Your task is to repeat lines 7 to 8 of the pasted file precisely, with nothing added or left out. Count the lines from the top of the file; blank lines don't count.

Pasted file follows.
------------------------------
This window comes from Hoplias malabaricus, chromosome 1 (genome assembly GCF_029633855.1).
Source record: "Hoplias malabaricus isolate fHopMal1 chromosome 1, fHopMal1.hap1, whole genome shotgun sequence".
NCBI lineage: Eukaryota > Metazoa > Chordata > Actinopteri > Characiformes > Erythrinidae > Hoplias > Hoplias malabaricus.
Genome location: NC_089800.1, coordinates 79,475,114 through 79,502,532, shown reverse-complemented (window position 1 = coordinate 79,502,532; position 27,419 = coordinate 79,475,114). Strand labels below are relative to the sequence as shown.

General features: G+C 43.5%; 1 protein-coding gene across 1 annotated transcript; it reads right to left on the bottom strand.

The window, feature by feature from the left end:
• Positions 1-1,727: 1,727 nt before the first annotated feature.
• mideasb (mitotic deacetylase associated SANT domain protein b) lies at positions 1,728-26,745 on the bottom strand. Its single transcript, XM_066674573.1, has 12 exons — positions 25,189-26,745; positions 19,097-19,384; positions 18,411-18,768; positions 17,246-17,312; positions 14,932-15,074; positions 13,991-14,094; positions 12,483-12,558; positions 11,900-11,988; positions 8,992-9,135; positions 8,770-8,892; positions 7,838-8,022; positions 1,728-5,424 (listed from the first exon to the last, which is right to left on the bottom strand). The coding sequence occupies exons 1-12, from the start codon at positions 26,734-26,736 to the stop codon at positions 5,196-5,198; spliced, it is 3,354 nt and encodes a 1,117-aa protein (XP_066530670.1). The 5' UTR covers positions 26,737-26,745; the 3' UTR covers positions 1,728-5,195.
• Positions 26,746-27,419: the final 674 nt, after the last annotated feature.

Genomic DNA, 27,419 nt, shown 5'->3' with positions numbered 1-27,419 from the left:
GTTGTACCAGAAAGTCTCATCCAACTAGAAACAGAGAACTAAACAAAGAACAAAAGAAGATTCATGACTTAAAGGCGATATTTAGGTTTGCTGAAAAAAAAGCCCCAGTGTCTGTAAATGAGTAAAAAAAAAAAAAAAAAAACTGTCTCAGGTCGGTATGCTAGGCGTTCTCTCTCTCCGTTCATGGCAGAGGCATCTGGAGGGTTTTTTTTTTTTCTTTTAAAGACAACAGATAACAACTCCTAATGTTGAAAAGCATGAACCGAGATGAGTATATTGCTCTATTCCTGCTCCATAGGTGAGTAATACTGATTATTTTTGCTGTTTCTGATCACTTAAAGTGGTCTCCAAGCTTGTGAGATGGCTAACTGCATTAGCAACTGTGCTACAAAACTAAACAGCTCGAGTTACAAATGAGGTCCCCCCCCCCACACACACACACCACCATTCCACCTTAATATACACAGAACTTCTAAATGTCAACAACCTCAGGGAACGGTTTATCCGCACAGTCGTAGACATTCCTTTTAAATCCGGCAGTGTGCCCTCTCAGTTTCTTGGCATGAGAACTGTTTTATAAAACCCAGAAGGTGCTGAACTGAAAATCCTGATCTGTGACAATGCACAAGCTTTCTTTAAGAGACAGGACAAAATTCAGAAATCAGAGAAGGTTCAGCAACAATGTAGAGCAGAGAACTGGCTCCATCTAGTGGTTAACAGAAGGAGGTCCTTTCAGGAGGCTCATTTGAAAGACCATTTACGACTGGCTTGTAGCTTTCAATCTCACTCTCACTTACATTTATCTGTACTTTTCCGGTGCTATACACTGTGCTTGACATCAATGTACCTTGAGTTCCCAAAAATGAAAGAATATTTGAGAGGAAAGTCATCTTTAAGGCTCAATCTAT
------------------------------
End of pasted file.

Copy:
• Positions 1-1,727: 1,727 nt before the first annotated feature.
• mideasb (mitotic deacetylase associated SANT domain protein b) lies at positions 1,728-26,745 on the bottom strand. Its single transcript, XM_066674573.1, has 12 exons — positions 25,189-26,745; positions 19,097-19,384; positions 18,411-18,768; positions 17,246-17,312; positions 14,932-15,074; positions 13,991-14,094; positions 12,483-12,558; positions 11,900-11,988; positions 8,992-9,135; positions 8,770-8,892; positions 7,838-8,022; positions 1,728-5,424 (listed from the first exon to the last, which is right to left on the bottom strand). The coding sequence occupies exons 1-12, from the start codon at positions 26,734-26,736 to the stop codon at positions 5,196-5,198; spliced, it is 3,354 nt and encodes a 1,117-aa protein (XP_066530670.1). The 5' UTR covers positions 26,737-26,745; the 3' UTR covers positions 1,728-5,195.